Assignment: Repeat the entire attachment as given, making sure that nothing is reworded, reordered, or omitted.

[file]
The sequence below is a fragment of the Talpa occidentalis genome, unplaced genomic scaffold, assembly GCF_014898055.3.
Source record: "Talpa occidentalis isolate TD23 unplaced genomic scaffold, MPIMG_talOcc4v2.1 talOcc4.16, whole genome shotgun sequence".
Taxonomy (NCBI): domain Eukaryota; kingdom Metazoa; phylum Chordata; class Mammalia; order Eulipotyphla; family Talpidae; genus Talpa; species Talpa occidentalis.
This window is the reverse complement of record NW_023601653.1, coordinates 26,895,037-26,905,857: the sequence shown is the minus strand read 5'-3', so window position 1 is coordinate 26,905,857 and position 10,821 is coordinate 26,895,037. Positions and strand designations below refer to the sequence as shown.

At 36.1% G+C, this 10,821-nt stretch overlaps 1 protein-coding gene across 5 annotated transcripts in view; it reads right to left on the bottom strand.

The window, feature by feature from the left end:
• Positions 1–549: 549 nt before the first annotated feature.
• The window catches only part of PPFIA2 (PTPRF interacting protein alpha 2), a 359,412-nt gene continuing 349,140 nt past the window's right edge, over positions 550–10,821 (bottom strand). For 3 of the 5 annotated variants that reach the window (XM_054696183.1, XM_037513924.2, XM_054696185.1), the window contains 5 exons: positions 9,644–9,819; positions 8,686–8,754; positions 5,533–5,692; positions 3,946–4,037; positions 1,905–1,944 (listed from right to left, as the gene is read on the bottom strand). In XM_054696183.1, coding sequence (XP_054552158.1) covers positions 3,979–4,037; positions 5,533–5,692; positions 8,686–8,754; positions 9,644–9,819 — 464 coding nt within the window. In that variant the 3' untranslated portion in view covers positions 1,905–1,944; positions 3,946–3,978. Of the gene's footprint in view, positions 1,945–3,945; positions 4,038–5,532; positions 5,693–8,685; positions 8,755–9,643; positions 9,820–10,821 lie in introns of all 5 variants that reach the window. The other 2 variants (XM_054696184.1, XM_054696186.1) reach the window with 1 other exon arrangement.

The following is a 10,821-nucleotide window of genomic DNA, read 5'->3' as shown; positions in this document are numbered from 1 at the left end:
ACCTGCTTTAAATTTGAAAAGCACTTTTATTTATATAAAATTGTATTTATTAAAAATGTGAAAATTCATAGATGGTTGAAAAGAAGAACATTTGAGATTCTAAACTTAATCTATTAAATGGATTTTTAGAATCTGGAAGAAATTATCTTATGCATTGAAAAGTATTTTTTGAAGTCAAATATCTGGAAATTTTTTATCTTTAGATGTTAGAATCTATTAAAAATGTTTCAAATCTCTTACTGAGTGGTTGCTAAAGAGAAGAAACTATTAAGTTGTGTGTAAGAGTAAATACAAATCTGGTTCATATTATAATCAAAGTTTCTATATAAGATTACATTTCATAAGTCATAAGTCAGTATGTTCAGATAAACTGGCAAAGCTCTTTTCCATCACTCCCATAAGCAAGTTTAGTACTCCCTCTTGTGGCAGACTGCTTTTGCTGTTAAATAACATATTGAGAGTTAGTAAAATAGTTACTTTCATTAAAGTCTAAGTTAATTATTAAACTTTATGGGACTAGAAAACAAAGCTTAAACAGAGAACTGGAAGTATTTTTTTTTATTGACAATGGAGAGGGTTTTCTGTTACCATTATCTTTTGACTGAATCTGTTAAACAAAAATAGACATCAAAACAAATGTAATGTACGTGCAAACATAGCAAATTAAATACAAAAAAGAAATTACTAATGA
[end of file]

The sequence below is a fragment of the Talpa occidentalis genome, unplaced genomic scaffold, assembly GCF_014898055.3.
Source record: "Talpa occidentalis isolate TD23 unplaced genomic scaffold, MPIMG_talOcc4v2.1 talOcc4.16, whole genome shotgun sequence".
Taxonomy (NCBI): domain Eukaryota; kingdom Metazoa; phylum Chordata; class Mammalia; order Eulipotyphla; family Talpidae; genus Talpa; species Talpa occidentalis.
This window is the reverse complement of record NW_023601653.1, coordinates 26,895,037-26,905,857: the sequence shown is the minus strand read 5'-3', so window position 1 is coordinate 26,905,857 and position 10,821 is coordinate 26,895,037. Positions and strand designations below refer to the sequence as shown.

At 36.1% G+C, this 10,821-nt stretch overlaps 1 protein-coding gene across 5 annotated transcripts in view; it reads right to left on the bottom strand.

The window, feature by feature from the left end:
• Positions 1–549: 549 nt before the first annotated feature.
• The window catches only part of PPFIA2 (PTPRF interacting protein alpha 2), a 359,412-nt gene continuing 349,140 nt past the window's right edge, over positions 550–10,821 (bottom strand). For 3 of the 5 annotated variants that reach the window (XM_054696183.1, XM_037513924.2, XM_054696185.1), the window contains 5 exons: positions 9,644–9,819; positions 8,686–8,754; positions 5,533–5,692; positions 3,946–4,037; positions 1,905–1,944 (listed from right to left, as the gene is read on the bottom strand). In XM_054696183.1, coding sequence (XP_054552158.1) covers positions 3,979–4,037; positions 5,533–5,692; positions 8,686–8,754; positions 9,644–9,819 — 464 coding nt within the window. In that variant the 3' untranslated portion in view covers positions 1,905–1,944; positions 3,946–3,978. Of the gene's footprint in view, positions 1,945–3,945; positions 4,038–5,532; positions 5,693–8,685; positions 8,755–9,643; positions 9,820–10,821 lie in introns of all 5 variants that reach the window. The other 2 variants (XM_054696184.1, XM_054696186.1) reach the window with 1 other exon arrangement.

The following is a 10,821-nucleotide window of genomic DNA, read 5'->3' as shown; positions in this document are numbered from 1 at the left end:
ACCTGCTTTAAATTTGAAAAGCACTTTTATTTATATAAAATTGTATTTATTAAAAATGTGAAAATTCATAGATGGTTGAAAAGAAGAACATTTGAGATTCTAAACTTAATCTATTAAATGGATTTTTAGAATCTGGAAGAAATTATCTTATGCATTGAAAAGTATTTTTTGAAGTCAAATATCTGGAAATTTTTTATCTTTAGATGTTAGAATCTATTAAAAATGTTTCAAATCTCTTACTGAGTGGTTGCTAAAGAGAAGAAACTATTAAGTTGTGTGTAAGAGTAAATACAAATCTGGTTCATATTATAATCAAAGTTTCTATATAAGATTACATTTCATAAGTCATAAGTCAGTATGTTCAGATAAACTGGCAAAGCTCTTTTCCATCACTCCCATAAGCAAGTTTAGTACTCCCTCTTGTGGCAGACTGCTTTTGCTGTTAAATAACATATTGAGAGTTAGTAAAATAGTTACTTTCATTAAAGTCTAAGTTAATTATTAAACTTTATGGGACTAGAAAACAAAGCTTAAACAGAGAACTGGAAGTATTTTTTTTTATTGACAATGGAGAGGGTTTTCTGTTACCATTATCTTTTGACTGAATCTGTTAAACAAAAATAGACATCAAAACAAATGTAATGTACGTGCAAACATAGCAAATTAAATACAAAAAAGAAATTACTAATGA